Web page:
In September 1954, I arrived at the University of Wisconsin to commence graduate studies in economics. I had taken a course on institutional economics at the University of Miami and went to Wisconsin because of its John R. Commons institutionalist tradition, especially its work, under Edwin Witte and Harold Groves, on the economic role of government. At that time, the only book written by an institutionalist that I had wholly read was Thorstein Veblen's The Theory of the Leisure Class. I have never regretted the decision to attend Wisconsin, then at the tail end of the reign of Commons's students. And I have never ceased to look at the world primarily, albeit not entirely, through an institutionalist prism, hopefully always appreciating that it was indeed a prism or, to change the metaphor, a particular design for a story of what the legal-economic system, and other things, is all about.
In the period since I started my graduate education, I have learned of differences within institutionalism: differences among the disciples of Commons, differences among the disciples of Veblen, and differences between the two groups. I also have learned what they have in common, the differences notwithstanding. One of the principal similarities is an attitude toward the world, an attitude that constitutes the context in which institutionalism has meaning. I have also learned about the work of other writers, not conventionally listed among the institutionalists, who have much to say on topics of interest to institutionalists.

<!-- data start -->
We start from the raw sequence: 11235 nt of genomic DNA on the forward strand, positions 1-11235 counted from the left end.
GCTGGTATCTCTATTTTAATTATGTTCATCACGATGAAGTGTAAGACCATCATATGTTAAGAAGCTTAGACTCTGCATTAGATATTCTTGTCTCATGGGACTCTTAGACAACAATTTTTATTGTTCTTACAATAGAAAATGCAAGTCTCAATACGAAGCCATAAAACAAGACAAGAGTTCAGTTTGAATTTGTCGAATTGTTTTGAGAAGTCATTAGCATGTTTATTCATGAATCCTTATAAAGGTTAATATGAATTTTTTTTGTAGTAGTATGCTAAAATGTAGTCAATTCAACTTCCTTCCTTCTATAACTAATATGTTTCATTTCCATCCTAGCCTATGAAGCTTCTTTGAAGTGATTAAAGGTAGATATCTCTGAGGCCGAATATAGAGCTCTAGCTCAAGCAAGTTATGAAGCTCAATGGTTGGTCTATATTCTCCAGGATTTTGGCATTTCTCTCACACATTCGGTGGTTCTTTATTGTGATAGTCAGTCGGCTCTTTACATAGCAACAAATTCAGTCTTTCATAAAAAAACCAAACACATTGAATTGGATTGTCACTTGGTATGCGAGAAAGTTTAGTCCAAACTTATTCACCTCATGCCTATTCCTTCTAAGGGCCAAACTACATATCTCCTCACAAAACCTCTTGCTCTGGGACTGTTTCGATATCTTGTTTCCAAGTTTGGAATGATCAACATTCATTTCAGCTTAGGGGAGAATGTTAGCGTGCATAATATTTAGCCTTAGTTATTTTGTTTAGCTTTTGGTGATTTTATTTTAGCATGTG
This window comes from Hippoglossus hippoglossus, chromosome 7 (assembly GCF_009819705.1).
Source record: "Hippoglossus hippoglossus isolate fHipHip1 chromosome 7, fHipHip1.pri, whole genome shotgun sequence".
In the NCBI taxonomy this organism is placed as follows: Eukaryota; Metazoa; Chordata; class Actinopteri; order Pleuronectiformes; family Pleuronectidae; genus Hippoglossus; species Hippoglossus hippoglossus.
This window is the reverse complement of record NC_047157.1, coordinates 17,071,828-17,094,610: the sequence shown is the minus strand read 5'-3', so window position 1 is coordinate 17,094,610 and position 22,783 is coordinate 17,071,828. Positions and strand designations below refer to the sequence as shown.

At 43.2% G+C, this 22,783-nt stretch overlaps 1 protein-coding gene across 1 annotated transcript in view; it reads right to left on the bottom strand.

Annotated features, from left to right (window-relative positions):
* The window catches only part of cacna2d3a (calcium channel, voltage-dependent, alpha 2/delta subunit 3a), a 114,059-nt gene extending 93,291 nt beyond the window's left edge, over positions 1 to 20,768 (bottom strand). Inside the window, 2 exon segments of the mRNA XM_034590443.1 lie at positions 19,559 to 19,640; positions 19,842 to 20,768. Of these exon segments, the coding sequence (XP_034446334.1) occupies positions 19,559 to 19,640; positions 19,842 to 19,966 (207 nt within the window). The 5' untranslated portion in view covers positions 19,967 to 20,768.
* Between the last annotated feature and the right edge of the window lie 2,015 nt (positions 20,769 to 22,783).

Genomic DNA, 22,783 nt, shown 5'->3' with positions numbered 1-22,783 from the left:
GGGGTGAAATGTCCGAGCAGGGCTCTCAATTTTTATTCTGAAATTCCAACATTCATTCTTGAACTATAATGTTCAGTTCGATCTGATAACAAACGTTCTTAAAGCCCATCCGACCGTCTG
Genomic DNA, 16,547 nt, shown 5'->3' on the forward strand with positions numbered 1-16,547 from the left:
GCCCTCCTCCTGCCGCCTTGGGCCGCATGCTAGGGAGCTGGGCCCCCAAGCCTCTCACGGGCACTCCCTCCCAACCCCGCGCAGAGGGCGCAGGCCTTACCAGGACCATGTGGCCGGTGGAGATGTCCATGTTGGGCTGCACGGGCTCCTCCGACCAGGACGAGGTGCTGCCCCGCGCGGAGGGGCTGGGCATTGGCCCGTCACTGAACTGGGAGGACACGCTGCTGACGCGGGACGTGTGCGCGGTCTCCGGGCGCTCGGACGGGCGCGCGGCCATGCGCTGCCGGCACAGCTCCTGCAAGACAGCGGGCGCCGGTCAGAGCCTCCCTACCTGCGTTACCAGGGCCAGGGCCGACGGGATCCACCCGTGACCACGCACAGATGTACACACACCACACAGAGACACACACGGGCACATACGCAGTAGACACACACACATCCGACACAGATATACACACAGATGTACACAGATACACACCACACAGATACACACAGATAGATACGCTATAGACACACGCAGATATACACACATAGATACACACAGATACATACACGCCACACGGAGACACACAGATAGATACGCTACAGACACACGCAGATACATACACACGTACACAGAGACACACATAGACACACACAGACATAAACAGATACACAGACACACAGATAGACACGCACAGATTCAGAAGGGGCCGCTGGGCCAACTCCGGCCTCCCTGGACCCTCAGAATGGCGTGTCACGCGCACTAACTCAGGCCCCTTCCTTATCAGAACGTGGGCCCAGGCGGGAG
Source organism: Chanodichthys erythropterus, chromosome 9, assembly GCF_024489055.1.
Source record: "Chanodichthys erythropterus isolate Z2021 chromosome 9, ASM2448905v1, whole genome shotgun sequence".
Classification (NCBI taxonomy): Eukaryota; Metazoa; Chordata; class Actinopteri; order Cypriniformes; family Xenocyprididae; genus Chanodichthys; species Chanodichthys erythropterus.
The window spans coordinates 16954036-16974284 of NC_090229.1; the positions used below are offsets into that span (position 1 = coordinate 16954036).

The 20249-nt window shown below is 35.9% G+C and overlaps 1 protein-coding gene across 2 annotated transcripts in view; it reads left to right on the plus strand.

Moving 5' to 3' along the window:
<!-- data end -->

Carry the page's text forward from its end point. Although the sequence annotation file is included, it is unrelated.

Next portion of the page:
In this essay, my principal objective is to consider the intellectual context--the framework of issues--in which Veblen and his work--and institutionalism as a whole--can be understood. Certain aspects of this are well known and need not be rehearsed here: the conflicts between methodological individualism and methodological collectivism, between a priori deduction and empiricism, between deliberative and nondeliberative decision making, between static optimal equilibrium and evolution, and so on.
A subordinate objective of this essay is to explain, or at least place in focus, Veblen's cynicism, skepticism, sarcasm, and satire-practices of his so often used by others to denigrate, trivialize, and marginalize his ideas. I have a text around which to target my principal themes. The text is a statement from a 1992 Supreme Court decision, specifically from the dissent written by Justice John Paul Stevens. It reads as follows:
The Court's holding today effectively freezes the State's common
law, denying the legislature much of its traditional power to revise
the law governing the rights and uses of property. Until today, I
had thought that we had long abandoned this approach to constitutional
law [Lucas v. South Carolina Coastal Council, 112 S.Ct.
2886, 2921 (1992)]
I will return to this soon.
My themes are these: Veblenian institutionalism, indeed institutionalism as a whole, was part of the process of the defense and critique of status quo arrangements, modes of action, and mindsets. It represented a challenge of empiricism and reason to metaphysical obfuscation and to morality defined in terms of status quo practice. It opposed the ceremonial reification and absolutist legitimation of selected aspects of the status quo. It did these things and more through demystification, in part by affirming the artifactual and belief-system nature of institutions including language; in part by emphasizing an open-ended Darwinian approach to social change; in part by taking an existentialist and pragmatic approach to social, political, and economic arrangements and affairs; and in part by affirming the process of working things out through human choice and action. I cannot deal with each of these points in their entirety, but hopefully I can say enough for them to make sense.
In thinking about constructing this essay, at one point I thought …